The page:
Elementor Ultimate Addons Page Builder x
JetElements Page Builder x x
Jetpack Security x x
NextGEN Gallery Gallery x x
Popup Builder Popup x x
Site Kit by Google Analytics x
Slider Revolution Slider x x
Social Media Share Buttons Social Sharing x
WooCommerce WooCommerce x x
Wordfence Security x
wpDiscuz Comments x x
WPML Translate x x
Yoast SEO SEO x


9. Replace Icons With Custom Icons

You’ll want to disable Font Awesome and Eicons, then use custom icons instead. You can dequeue them (see below for Eicons), then add custom icons under Elementor → Custom Icons.

add_action( 'wp_enqueue_scripts', 'remove_default_stylesheet', 20 ); 
function remove_default_stylesheet() { 
	wp_deregister_style( 'elementor-icons' ); 

Elementor custom icons


10. Disable Unused Modules In Ultimate Addons

Ultimate Addons, Premium Addons, Rank Math, and many other plugins are module-based, meaning you can deactivate features you’re not using. WP Johnny found Ultimate Adds For Elementor is bloated and uses too many autoloads, so even if you don’t see it adding CSS/JS, it can still be slow and increase CPU usage. Be sure to check WP-Optimize for database bloat too.

Disable unused modules


11. Remove Heavy Elements On Mobile

Use Elementor’s responsive mode to remove heavy elements from mobile. Instead of a slider, use an image (or just use less images). Remove heavy third-party code and JavaScript from your mobile site. Google uses mobile first indexing – mobile speed is what you should focus on most.

Elementor mobile editing


12. Use Transform + Translate In Animations

Using animations without transform + translate can result in layout shifts.

You can use Happy Addons to add these. CSS transform lets you change the width/height of animations while CSS translate lets you move elements around without causing layout shifts.

Css transform translate elementor


13. Use Faster Hosting (The Great Debate)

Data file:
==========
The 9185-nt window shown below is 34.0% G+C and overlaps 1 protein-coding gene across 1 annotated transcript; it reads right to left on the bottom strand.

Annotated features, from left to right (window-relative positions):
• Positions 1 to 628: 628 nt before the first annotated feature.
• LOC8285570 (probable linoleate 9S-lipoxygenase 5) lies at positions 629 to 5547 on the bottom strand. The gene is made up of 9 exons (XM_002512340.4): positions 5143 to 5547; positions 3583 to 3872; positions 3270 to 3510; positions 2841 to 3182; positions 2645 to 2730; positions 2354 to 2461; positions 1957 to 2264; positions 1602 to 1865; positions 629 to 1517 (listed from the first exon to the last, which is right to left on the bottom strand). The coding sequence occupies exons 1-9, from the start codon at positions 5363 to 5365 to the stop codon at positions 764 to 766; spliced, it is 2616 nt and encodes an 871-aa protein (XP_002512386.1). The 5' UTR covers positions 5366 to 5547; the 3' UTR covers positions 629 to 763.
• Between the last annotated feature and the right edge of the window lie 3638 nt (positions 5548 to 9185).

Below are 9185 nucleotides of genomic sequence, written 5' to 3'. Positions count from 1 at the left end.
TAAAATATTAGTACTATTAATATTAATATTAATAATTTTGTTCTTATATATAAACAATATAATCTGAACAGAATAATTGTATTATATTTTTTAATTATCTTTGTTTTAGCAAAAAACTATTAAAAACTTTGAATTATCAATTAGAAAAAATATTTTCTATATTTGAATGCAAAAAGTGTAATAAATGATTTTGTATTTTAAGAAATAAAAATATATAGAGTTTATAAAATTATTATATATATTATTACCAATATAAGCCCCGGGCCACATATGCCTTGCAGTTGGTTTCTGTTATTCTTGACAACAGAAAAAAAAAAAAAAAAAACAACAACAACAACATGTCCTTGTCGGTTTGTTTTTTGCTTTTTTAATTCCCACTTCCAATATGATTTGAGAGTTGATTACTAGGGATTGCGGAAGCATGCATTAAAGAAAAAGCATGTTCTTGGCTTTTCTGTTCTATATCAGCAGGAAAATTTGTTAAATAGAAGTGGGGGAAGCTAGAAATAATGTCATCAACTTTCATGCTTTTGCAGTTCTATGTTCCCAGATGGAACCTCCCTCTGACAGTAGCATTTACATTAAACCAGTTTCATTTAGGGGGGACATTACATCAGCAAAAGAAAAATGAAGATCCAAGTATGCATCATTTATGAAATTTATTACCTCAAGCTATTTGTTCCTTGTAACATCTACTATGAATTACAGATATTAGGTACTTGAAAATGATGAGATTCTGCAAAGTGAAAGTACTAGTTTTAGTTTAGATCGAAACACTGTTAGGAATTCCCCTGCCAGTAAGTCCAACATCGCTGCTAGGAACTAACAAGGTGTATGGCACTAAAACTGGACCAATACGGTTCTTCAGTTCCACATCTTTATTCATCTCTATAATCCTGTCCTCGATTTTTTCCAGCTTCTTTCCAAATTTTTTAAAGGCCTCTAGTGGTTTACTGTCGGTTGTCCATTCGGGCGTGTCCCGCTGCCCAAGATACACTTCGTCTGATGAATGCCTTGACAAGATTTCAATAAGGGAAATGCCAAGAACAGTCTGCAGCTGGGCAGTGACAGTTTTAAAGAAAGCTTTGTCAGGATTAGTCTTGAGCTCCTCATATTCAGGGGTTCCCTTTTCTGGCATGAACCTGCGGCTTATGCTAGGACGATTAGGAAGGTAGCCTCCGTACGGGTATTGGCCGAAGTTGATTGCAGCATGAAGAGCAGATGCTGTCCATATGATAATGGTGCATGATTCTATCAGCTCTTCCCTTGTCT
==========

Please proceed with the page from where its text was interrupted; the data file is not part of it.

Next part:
Mainstream hosts (like SiteGround, Hostinger, GoDaddy, and WPX) don’t live up to the hype. They skimp out on CPU/RAM, use slower SATA SSDs, and are shared hosting with strict CPU limits which force you to upgrade. Cloud hosting is faster, but Kinsta and WP Engine still use SATA SSDs with low limits on PHP workers and monthly visits which get expensive. Instead of focusing on speed/technology, they do aggressive marketing… don’t fall for mainstream hosts.

For cloud hosting, I recommend Rocket.net (what I use) or Cloudways Vultr HF (what I previously used). Both use Cloudflare Enterprise which makes a major improvement to TTFB between full page caching, HTTP/3, image optimization, and Argo Smart Routing. Both also use NVMe, Redis, and have monthly pricing. However, Rocket.net is definitely faster since you get a lot more resources (32 CPU + 128GB RAM), LiteSpeed’s PHP (faster than Cloudways’ PHP-FPM), and Brotli. There are also no PHP worker limits due to Rocket.net’s free/automatic Cloudflare Enterprise which handles roughly 90% of traffic, resulting in less requests to your origin server. Finally, Rocket.net is easier between their dashboard and A+ support which is even better than Kinsta’s. Cloudways has more bandwidth/storage, but the technology isn’t as fast. One of these cloud hosts + Cloudflare Enterprise + FlyingPress (cache plugin) is the combination I would use.

WP Engine SiteGround Kinsta Cloudways Vultr High Frequency Rocket.net
Hosting type Cloud Cloud Cloud Cloud Private cloud
CPU cores Not listed 4 12 1 32
RAM (GB) Not listed 8 8 1 128
Storage (GB) 10 40 10 32 10
Object cache Redis Memcached Redis ($100/mo) Redis (Pro) Redis
Server Apache + Nginx Apache + Nginx Nginx Apache + Nginx Apache + Nginx
PHP processing Not listed FastCGI FastCGI PHP-FPM LiteSpeed
Bandwidth or monthly visits 25,000/mo 5TB 25,000/mo 1TB 50GB + 250,000/mo
CDN Cloudflare SiteGround CDN Cloudflare Enterprise Cloudflare Enterprise ($5/mo) Cloudflare Enterprise
CDN PoPs 270 14 270 270 270
Full page caching x Coming soon
Compression Brotli Brotli Brotli GZIP Brotli
Argo smart routing x x x
Load balancing x x x
Image optimization x Limited x
CPU limits Low PHP workers Very common Low PHP workers Average None
Email hosting Limited x x x
TrustPilot rating 4.4/5 4.6/5 4.3/5 4.6/5 4.9/5
Monthly price $25 $100 $30 $13 + $5 for CF Enterprise $25
Plans Don’t use Don’t use Don’t use View plans View plans
Omm ttfb speedvitals 1